Since last Monday, I've been adding to the range of available pyVCP widgets:
Jeff Epler suggested that my initial 'jognumber' would be better implemented with a Tkinter spinbox. It sets the value of a FLOAT by either pressing the up and down arrows, or using the mouse-wheel.
This widget creates a number of BIT pins and sets only one of them, corresponding to the checked box, true.
This resembles a real jog-wheel, and outputs a FLOAT count corresponding to the position of the wheel. The wheel rotates either by dragging with the mouse, or by rolling with the mouse-wheel. The number of counts is adjustable, 50 cpr shown in the pic I think. This will be useful for debugging jogwheel code to be used with real jogwheels, but could also find other use in pyvcp panels.
A traditional dial-indicator, used for displaying a FLOAT. The start and end values are user-configurable.
Maybe the most popular GUI for EMC is called AXIS. It shows a number of useful buttons, the 3D view, G-code file view etc. But depending on machine configuration and hardware, users might want to display different things on the screen and have customized controls. There's been some previous work on virtual control panels, or VCP. That was done in C using GTK widgets which I am not at all familiar with... I really want this kind of control panel for the new mill setup, so I've put together two Python programs that create Tkinter widgets that are connected to HAL pins. I call it pyVCP (Python Virtual Control Panel). Here's the first test from yesterday:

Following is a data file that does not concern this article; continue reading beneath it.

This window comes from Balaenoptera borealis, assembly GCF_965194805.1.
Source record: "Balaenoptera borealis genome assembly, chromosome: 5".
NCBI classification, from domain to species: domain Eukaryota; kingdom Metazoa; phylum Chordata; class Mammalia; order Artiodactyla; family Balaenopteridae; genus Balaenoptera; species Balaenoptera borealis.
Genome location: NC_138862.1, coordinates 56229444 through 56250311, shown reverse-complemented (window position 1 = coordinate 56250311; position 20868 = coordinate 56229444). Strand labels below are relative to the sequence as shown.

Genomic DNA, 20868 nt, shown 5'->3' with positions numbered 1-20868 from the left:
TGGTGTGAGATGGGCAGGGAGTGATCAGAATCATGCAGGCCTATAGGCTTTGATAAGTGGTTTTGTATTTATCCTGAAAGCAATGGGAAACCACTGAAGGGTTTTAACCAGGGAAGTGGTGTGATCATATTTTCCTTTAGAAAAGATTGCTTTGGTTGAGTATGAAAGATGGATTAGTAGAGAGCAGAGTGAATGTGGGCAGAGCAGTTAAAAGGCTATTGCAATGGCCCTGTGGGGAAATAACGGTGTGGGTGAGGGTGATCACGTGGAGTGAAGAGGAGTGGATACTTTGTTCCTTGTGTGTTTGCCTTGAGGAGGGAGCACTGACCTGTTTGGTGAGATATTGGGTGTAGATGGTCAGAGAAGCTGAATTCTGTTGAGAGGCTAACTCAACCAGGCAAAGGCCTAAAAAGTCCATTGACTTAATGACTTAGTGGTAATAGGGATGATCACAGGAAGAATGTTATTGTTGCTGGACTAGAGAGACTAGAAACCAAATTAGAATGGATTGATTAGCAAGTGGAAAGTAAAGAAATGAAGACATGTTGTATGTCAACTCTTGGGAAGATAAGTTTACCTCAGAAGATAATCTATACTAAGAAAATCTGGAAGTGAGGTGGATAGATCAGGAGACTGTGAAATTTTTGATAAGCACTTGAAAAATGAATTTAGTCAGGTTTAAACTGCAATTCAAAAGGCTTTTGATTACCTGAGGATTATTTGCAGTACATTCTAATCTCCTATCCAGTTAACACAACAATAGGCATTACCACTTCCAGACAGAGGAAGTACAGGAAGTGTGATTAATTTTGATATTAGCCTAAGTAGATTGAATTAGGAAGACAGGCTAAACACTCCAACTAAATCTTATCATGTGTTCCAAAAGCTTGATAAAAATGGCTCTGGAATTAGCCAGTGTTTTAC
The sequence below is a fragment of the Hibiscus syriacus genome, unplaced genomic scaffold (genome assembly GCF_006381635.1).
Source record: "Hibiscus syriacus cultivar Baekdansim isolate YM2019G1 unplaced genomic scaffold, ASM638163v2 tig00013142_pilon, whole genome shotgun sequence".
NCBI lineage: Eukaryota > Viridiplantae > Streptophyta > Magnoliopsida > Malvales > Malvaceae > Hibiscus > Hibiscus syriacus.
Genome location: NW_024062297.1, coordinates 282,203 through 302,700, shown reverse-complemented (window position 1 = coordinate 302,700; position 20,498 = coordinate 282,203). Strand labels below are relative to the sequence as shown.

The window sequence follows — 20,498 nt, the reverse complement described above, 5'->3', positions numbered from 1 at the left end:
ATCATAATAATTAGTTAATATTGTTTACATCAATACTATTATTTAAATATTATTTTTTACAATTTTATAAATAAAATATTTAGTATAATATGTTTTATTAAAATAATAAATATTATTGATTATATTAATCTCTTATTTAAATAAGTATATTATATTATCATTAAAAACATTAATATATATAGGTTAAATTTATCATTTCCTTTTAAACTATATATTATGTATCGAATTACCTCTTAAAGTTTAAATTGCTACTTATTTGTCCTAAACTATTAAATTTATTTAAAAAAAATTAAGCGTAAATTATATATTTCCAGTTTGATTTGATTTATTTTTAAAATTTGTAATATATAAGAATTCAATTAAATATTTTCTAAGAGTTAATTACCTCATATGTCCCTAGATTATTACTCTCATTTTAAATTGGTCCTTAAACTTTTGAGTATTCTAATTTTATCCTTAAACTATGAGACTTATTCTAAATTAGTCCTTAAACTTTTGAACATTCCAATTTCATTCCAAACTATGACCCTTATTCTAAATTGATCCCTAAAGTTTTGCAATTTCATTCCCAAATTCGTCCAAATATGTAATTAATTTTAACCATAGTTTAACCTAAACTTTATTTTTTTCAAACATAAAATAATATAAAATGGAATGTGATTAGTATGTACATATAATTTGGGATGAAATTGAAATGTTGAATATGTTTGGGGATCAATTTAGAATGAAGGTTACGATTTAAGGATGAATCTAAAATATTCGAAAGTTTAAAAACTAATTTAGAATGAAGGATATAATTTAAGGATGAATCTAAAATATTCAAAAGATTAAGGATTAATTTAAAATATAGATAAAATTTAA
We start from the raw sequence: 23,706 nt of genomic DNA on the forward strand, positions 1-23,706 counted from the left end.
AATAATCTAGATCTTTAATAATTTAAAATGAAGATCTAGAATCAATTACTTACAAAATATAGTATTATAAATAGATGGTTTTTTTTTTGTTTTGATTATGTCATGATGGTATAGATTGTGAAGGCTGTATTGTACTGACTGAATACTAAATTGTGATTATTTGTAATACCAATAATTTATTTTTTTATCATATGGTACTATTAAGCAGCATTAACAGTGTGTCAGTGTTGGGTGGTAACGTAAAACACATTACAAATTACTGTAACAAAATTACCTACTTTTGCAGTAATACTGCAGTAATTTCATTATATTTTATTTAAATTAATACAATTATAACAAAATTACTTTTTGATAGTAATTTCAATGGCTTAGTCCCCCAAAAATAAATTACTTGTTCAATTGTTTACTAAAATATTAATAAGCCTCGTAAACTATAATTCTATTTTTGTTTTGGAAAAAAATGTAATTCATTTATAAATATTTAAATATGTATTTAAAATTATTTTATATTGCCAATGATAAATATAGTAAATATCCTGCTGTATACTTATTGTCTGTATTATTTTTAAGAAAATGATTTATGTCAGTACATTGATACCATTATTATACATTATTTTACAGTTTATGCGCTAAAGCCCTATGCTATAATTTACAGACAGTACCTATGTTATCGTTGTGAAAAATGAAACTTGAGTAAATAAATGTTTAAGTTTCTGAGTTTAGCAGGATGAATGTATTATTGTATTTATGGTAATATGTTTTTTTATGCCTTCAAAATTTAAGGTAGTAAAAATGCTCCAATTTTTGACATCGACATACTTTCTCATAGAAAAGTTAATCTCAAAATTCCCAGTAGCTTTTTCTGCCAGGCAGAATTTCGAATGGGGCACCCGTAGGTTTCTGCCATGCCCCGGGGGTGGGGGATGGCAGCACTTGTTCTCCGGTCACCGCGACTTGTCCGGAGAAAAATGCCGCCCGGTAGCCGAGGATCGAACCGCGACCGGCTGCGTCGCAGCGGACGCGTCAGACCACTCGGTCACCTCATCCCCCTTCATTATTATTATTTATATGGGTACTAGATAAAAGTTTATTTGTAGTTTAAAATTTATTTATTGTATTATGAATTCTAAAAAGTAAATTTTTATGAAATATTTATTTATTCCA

The uppermost widget is a slider that controls a HAL_FLOAT. Next is a button which sets a HAL_BIT true when pressed. The small rectangle is a checkbutton, which stays down when pressed, also for controlling a HAL_BIT. The status of a bit can be shown with a LED (red circle). HAL_FLOAT values can be indicated either by bars (green), or as a number.
To enable users to individually configure their extra bells and whistles it makes sense to have a text file that describes the panel setup. The easiest way I found to read and write structured data in Python was XML. Here I've used a number of the different widgets and ways to pack them to demonstrate what's possible:
Finally the best part. Since AXIS is also written in Python/Tkinter, AXIS author Jeff Epler was quickly able to integrate my work with the current AXIS, so you can have your custom control panel right next to the familiar view:
There's a bit more (including source files) in the EMC Wiki, and the latest versions are committed to CVS.